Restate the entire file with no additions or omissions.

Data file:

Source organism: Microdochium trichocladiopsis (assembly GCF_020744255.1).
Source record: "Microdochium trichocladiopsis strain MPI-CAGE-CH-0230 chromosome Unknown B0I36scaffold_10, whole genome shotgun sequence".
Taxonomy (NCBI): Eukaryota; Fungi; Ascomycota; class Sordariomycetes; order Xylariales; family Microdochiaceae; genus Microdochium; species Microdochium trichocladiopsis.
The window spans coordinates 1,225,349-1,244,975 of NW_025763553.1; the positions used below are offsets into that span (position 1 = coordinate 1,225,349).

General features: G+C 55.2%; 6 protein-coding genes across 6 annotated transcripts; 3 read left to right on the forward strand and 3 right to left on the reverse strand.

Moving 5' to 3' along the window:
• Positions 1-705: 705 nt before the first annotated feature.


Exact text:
Source organism: Microdochium trichocladiopsis (assembly GCF_020744255.1).
Source record: "Microdochium trichocladiopsis strain MPI-CAGE-CH-0230 chromosome Unknown B0I36scaffold_10, whole genome shotgun sequence".
Taxonomy (NCBI): Eukaryota; Fungi; Ascomycota; class Sordariomycetes; order Xylariales; family Microdochiaceae; genus Microdochium; species Microdochium trichocladiopsis.
The window spans coordinates 1,225,349-1,244,975 of NW_025763553.1; the positions used below are offsets into that span (position 1 = coordinate 1,225,349).

General features: G+C 55.2%; 6 protein-coding genes across 6 annotated transcripts; 3 read left to right on the forward strand and 3 right to left on the reverse strand.

Moving 5' to 3' along the window:
• Positions 1-705: 705 nt before the first annotated feature.